In general, passengers are required to come to the port 2-3 hours earlier, but you should always double-check the exact check-in and embarkation times with the ferry operator or booking agent.
The ferry sails once or twice a week at different times, depending on the season. Be sure to check the schedule before arriving at Bellingham.
Alternatively, you can drive some 40 hours and 2,100 miles through Yukon in Canada to reach Anchorage. Major Washington cities have regular airline connections to Alaska, particularly to Anchorage.
While the ferry is a comparatively longer journey in the number of hours than driving, it can be a more convenient and pleasant way to make the journey.
Keep in mind that once in Alaska, it is not easy to commute between the ports, which are often not accessible to one another via car, only by flights and waterways.
How to drive from Washington to Alaska
If you decide to drive from Washington to Alaska, one of the most popular routes is to drive from Seattle to Anchorage. This journey covers a mammoth distance of 2,260 miles, which takes approximately 41 hours of direct driving time.
It's a straightforward drive, you simply take Interstate 5 (I-5) north from Seattle and take the exit at Bellingham to follow signs for the Trans-Canada Highway. You'll cross over into British Columbia just before you join the highway, which winds north through Garibaldi Provincial Park.
Continue north on BC-97, then turn west onto BC-16, which cuts through a lake-filled landscape. At Seven Sisters Provincial Park turn onto BC-37 and head north past Swan Lake. Once you cross the border into Yukon, turn left onto Yukon 1 W.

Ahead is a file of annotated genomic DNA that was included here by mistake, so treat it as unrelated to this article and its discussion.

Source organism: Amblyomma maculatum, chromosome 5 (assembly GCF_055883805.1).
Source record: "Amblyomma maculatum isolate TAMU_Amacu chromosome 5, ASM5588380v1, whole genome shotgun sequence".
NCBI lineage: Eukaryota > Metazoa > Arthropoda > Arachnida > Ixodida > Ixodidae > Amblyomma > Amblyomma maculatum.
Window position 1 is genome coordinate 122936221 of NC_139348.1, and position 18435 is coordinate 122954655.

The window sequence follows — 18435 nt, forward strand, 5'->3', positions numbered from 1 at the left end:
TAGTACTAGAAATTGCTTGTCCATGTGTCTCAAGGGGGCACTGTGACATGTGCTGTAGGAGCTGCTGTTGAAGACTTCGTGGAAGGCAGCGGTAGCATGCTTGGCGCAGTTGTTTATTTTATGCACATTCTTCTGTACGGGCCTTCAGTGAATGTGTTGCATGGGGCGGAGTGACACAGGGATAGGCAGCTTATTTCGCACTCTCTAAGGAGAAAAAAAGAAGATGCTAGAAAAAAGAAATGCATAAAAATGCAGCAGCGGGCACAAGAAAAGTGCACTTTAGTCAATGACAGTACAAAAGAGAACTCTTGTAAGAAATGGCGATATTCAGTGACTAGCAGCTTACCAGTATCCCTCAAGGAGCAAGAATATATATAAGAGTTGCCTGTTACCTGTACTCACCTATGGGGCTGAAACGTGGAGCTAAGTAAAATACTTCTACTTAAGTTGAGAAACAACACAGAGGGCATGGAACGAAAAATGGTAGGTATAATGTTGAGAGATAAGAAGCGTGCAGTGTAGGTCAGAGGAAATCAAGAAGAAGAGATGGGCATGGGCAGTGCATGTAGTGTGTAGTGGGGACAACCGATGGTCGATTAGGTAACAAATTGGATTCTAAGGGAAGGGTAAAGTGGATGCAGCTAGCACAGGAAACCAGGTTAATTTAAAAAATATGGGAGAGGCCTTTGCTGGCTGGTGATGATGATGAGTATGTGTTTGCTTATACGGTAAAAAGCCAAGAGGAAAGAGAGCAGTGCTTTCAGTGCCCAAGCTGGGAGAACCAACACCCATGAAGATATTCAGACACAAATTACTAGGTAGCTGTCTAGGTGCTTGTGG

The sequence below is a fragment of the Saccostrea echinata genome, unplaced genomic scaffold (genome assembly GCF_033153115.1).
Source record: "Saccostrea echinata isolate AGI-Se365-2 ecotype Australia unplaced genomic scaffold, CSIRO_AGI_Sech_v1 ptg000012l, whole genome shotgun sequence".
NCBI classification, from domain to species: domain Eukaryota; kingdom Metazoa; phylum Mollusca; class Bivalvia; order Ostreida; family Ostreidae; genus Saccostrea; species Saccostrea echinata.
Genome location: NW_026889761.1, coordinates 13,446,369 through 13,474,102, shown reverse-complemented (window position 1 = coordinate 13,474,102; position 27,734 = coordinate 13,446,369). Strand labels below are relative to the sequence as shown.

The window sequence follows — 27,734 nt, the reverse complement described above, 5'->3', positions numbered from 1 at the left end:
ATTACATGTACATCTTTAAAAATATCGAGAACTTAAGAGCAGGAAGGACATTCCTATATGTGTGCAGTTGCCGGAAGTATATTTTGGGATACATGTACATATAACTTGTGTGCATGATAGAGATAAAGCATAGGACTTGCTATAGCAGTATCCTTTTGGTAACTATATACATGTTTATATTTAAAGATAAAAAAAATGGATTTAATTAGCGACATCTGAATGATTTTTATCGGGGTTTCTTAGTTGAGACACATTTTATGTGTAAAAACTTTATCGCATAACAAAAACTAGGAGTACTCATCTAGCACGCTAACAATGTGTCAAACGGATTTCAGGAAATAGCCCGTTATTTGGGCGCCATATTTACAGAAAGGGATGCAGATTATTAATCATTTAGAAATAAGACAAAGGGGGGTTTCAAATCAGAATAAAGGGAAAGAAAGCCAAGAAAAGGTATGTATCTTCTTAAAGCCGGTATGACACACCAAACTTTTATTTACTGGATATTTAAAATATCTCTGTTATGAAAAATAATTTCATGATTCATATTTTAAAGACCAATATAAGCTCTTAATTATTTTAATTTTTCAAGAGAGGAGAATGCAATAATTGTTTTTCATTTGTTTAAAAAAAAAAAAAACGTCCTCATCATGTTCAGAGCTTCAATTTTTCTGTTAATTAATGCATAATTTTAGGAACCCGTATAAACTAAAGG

Follow this road all the way into Alaska, and take AK-1 S at Tok. Drive down through the stunning glacial landscapes of Matanuska River into Anchorage.
How long does it take to reach Alaska from Washington?
|Southeast Alaska Ferry Route||Juneau||55 hours|
|Gulf Ferry Route||Juneau||58 hours|
|Gulf Ferry Route||Whittier (Anchorage)||97 hours|
The journey from Washington to Alaska by ferry varies depending on the destination. The crossing to Alaska takes at least 38 hours, but if you are traveling further along the coast it takes longer - anywhere up to 124 hours for the furthest port.
The first port in Alaska along the Southeast route is Ketchikan, which is 38 hours from Bellingham. In ascending order, it's 44 hours to Wrangell, 47.5 hours to Petersburg, and 55 hours to Alaska's state capital Juneau. Click here for our essential guide to how to reach Juneau.
It's 60 hours and 61 hours up the Favorite Channel to Haines and Skagway, respectively. The ferry loops back down to Sitka, which takes 70 hours in total.